Every single solution mentioned above has its own specific silos of tools and languages. Imagine the challenges faced by developers to bring these together. The challenges grow multifold with the less-understood proprietary languages. It is always difficult to gauge whether the next version will support the old features or not.
oneAPI, along with data parallel C++, is addressing this issue and bringing in productivity and optimal performance across the architecture. It is an open standard and hence available to the community to come together and innovate.
oneAPI- oneAPI is an open, cross-architecture programming model that gives developers the flexibility to use a single code base across multiple architectures. The result is an accelerated compute without vendor lock-in. It includes data parallel C++ language, which is based on standard C++ and SYCL(pronounced as ‘sickle’).
Let’s explore the core language of oneAPI, data parallel C++, in detail.
DPC++ (Data Parallel C++) is the core language of oneAPI. Why is it important to the industry, and what makes it a game changer? First, let’s try to understand the problem oneAPI is trying to solve and how.
Data-centric workloads have evolved dramatically over the past couple of years. These workloads are increasing exponentially and are diverse in nature. To deliver high compute performance for emerging specialized workloads, diverse compute architecture is required. Hence, we have witnessed a change in the hardware industry as well. We have CPUs for scalar and vector programming. Then comes GPU and AI accelerators that are good for vector and matrix. FPGA brings in a completely different paradigm. Accelerators can be integrated like vectors in CPU or attached types like GPU, FPGA etc. Each architecture serves best with one type of workload, and none serves all!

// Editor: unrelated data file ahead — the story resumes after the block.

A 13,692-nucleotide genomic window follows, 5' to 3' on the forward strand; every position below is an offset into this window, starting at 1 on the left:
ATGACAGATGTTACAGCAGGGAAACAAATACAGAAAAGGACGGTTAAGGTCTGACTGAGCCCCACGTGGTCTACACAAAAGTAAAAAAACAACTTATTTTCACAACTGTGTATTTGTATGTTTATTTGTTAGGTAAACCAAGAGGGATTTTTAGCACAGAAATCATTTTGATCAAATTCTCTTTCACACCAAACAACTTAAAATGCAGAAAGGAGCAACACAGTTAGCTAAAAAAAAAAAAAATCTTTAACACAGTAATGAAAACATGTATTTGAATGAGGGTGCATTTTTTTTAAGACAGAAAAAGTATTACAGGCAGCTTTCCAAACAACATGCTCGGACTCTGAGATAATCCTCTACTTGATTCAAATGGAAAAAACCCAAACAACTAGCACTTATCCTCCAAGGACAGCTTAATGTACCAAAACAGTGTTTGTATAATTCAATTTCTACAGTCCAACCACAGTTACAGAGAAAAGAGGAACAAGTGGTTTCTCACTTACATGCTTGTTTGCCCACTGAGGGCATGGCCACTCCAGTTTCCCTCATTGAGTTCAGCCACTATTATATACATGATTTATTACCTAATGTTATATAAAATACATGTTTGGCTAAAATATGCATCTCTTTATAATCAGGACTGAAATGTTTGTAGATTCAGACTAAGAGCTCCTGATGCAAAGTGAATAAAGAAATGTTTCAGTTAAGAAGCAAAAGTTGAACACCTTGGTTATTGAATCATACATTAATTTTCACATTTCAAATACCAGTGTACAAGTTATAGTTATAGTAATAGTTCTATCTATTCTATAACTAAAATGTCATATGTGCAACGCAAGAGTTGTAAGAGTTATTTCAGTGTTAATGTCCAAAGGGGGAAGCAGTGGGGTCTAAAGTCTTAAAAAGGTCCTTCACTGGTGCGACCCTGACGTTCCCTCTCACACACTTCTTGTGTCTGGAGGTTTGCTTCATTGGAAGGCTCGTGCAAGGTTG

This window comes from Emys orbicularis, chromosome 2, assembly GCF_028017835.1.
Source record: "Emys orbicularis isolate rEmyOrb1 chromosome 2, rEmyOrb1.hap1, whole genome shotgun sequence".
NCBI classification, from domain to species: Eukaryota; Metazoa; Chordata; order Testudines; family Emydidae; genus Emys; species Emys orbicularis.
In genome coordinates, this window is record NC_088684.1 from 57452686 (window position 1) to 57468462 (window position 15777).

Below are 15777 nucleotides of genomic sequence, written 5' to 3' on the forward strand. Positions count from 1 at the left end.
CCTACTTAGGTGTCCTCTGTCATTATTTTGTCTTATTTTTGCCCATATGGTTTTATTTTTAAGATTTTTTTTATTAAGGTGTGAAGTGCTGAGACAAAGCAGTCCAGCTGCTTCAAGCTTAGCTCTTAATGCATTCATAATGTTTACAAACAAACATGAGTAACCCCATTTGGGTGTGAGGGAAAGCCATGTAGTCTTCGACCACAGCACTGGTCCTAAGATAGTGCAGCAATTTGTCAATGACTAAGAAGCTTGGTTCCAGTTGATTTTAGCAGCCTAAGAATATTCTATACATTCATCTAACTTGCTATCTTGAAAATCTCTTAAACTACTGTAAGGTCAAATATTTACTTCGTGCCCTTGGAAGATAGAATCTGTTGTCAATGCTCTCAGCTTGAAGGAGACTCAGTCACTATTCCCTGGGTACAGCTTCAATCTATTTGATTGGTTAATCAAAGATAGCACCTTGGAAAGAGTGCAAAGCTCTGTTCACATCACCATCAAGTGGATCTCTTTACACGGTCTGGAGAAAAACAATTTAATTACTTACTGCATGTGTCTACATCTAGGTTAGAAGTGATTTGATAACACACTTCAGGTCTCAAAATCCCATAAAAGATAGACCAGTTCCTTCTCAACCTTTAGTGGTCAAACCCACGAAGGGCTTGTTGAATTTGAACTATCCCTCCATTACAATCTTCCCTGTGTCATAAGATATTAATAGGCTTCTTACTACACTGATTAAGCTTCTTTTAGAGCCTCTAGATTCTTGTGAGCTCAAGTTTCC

The application stack that we have been working with is built on top of foundational elements of languages and libraries, or middleware frameworks, to create an abstraction, and compiled applications which are targeting specific architecture.
Figure 1: Traditional Application Stack (source: oneAPI Programming Model)
It’s not like we haven’t been able to gain performance yet. With CPU, openMP is being used to extract performance. CUDA has been in the market for quite some time for NVIDIA GPU.
Figure 2: Application stack with oneAPI. (Source: oneAPI Programming Model)
DPC++ is oneAPI's implementation of SYCL. It is based on the modern C++ productivity benefits and familiar constructs, and it incorporates the SYCL standard for data parallelism and heterogeneous programming. SYCL enables the application to use different heterogeneous devices simultaneously. SYCL implementations are available from an increasing number of vendors. Some of them are listed below:
Figure 3: The SYCL compiler ecosystem (Source: Khronos.org/sycl).